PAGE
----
Ultrastructurally (Fig. 6B, C), the loukoumasome was composed of relatively homogenous, electron-lucent granulofibrous material oriented more-or-less axially along the torus like thread on a bobbin. Unusually for an organelle of this size, it lacked a membrane. In accordance with the lack of SMI-62 immunoreactivity, the loukoumasome was not associated especially with microtubules. In the example shown, the loukoumasome's central hole was occupied by a nematosome. The nematosome, which occurs primarily in embryonic and neural tissues of several species , , , , bears many similarities to the F-actin sphere, including size, shape, internal structure, and frequency of occurrence. The lower inset in Figure 5C shows the two structures making direct contact. Moreover, the appearance of the more electron-lucent material within the nematosome is identical to that of the loukoumasome, suggesting a similar composition. High-power confocal images of the phalloidin-positive structure showed that it stained weakly for γ tubulin (Fig. 6D), but only when in the vicinity of a loukoumasome. Post-embedding immunoelectron microscopy confirmed that both the loukoumasome and associated nematosome were γ tubulin-positive (Fig. 6E). It therefore seems likely that the F-actin sphere and the nematosome are one and the same.
Although some have suggested that the nematosome is an RNA storage site , , , we found that neither the nematosome nor the loukoumasome bound the RNA-specific dye SYTO 14 (Fig. S2). Both structures were also negative for TCP-1γ, a chaperonin protein required for co-translational folding of actin, γ, β and γ-tubulins ,  (Fig. S2). The nematosome/loukoumasome complex is therefore not a site of local cytoskeletal protein synthesis.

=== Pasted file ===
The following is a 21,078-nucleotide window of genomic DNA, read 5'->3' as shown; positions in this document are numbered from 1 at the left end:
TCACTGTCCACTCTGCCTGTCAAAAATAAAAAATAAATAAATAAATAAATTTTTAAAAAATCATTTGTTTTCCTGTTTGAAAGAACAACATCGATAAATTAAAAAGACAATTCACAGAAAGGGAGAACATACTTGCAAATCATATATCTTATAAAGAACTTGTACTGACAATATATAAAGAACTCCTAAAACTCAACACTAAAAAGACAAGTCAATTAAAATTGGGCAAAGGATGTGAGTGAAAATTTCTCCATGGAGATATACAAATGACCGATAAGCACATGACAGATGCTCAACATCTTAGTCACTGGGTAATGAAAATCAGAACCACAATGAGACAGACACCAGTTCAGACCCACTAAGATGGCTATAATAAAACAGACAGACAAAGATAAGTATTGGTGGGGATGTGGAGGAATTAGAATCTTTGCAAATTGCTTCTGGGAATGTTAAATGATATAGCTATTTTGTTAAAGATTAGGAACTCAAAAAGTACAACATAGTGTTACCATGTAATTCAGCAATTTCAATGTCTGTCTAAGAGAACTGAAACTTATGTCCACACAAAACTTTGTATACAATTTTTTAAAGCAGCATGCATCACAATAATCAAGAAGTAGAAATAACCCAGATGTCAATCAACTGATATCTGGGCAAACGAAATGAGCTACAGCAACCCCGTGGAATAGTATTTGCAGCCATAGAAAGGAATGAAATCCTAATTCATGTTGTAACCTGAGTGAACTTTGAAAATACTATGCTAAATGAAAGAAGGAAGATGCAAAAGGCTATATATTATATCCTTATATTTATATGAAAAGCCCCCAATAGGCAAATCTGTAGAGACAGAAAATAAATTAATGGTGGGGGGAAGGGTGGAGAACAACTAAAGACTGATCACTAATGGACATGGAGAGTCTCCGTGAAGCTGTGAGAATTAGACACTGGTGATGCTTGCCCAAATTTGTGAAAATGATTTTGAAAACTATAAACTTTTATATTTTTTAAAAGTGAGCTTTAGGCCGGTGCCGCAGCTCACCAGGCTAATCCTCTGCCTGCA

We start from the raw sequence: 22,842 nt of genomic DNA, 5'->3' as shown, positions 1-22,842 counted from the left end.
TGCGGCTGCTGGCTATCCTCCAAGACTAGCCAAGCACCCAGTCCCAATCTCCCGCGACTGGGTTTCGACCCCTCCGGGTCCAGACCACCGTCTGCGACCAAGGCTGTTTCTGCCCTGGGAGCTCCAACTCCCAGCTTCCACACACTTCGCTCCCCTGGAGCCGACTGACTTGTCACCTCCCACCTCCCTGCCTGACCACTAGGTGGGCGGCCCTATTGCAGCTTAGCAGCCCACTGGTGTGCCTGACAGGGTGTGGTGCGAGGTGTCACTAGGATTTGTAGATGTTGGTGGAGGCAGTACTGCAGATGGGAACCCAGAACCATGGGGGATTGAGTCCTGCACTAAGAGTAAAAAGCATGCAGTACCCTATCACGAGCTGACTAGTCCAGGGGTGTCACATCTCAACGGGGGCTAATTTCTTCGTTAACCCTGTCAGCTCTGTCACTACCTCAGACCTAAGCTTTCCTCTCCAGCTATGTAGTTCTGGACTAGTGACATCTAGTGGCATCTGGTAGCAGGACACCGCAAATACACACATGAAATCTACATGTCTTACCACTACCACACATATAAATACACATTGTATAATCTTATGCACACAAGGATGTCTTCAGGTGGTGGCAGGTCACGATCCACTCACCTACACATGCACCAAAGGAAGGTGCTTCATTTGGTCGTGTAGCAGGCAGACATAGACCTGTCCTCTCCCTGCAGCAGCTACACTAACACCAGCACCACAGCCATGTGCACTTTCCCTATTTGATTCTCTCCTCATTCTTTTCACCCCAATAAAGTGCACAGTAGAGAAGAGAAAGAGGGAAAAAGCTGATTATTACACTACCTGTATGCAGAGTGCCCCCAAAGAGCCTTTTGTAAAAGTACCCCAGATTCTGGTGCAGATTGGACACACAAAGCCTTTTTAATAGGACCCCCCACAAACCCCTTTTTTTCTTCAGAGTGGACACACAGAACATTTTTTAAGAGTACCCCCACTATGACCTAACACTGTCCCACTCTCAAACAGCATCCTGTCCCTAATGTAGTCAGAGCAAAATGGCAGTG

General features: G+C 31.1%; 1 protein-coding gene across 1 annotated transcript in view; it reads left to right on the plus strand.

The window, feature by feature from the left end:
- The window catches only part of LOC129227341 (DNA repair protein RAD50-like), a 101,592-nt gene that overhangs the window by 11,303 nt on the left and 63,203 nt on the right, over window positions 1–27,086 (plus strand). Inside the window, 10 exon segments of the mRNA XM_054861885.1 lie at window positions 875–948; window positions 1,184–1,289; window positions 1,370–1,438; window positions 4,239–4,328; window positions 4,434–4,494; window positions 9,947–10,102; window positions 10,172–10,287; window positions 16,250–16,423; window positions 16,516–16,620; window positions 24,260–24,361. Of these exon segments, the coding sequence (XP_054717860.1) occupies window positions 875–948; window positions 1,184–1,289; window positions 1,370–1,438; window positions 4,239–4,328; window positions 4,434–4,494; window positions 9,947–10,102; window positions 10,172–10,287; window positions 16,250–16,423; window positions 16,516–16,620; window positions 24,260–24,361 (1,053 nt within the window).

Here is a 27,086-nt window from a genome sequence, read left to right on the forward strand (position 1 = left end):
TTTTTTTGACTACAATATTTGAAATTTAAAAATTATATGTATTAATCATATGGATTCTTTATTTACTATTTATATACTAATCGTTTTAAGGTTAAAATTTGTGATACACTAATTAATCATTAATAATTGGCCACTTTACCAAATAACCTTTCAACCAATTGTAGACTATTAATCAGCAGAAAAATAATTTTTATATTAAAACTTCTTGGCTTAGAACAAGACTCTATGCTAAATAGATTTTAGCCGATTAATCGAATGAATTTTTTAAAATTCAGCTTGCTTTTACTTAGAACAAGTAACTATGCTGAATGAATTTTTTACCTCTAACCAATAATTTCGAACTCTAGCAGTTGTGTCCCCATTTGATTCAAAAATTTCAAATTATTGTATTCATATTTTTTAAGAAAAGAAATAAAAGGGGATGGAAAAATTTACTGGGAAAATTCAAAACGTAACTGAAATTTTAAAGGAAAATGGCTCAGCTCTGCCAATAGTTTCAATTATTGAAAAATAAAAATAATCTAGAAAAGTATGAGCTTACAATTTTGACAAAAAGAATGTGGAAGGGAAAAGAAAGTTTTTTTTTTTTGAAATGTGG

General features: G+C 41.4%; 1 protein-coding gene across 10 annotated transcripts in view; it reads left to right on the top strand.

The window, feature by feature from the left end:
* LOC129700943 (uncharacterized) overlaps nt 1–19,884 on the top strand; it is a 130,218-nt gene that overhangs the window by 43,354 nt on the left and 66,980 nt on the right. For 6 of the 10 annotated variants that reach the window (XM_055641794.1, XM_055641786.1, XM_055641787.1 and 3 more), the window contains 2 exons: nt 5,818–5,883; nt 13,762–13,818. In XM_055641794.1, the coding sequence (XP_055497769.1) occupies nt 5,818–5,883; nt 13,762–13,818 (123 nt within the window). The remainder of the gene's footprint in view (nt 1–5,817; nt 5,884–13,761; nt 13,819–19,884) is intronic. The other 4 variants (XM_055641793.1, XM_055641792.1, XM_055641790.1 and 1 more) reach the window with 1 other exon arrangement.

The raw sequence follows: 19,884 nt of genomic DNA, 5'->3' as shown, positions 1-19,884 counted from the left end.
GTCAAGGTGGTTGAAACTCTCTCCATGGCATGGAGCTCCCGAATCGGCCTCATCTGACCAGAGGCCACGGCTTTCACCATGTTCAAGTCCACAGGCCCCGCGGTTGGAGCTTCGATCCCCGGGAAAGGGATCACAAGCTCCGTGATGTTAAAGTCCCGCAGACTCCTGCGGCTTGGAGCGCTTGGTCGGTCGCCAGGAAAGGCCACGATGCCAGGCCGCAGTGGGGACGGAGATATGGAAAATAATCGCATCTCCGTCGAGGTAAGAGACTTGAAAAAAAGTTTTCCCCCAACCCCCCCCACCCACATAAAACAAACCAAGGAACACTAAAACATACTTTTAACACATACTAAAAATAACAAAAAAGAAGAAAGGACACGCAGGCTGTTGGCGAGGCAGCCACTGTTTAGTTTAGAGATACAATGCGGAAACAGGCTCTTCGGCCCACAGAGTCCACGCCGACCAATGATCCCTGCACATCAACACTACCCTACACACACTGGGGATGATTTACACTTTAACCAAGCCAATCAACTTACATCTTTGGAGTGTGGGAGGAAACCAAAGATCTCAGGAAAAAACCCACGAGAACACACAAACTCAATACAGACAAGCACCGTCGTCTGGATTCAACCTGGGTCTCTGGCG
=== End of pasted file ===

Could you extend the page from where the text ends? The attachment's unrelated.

Given that the rat is arguably the best-studied vertebrate animal model, particularly with respect to the biology of sympathetic neurons, it is surprising that such a large organelle has gone unnoticed. The SDL.3D10 monoclonal antibody, raised against a synthetic peptide corresponding to the C-terminal end of human βIII tubulin (ESESQGPK, ) is commercially available from Sigma-Aldrich (catalogue number T8660), and widely-used as a pan-neuronal marker. It is perhaps because of the disappearance of the organelle with axotomy and in dissociated culture, or because most studies on sympathetic ganglion neurons use those from superior cervical ganglia (where loukoumasomes are rare), that it has been overlooked. Ultrastructural studies have most likely failed to reveal the loukoumasome because it occurs only once per neuron, and because, having an electron density comparable to that of the surrounding cytoplasm, it fails to catch the eye. In a search of the ultrastructural literature on sympathetic neurons, we have found only one example of a loukoumasome, which incidentally, was in close proximity to a nematosome . Only the latter was commented upon, however.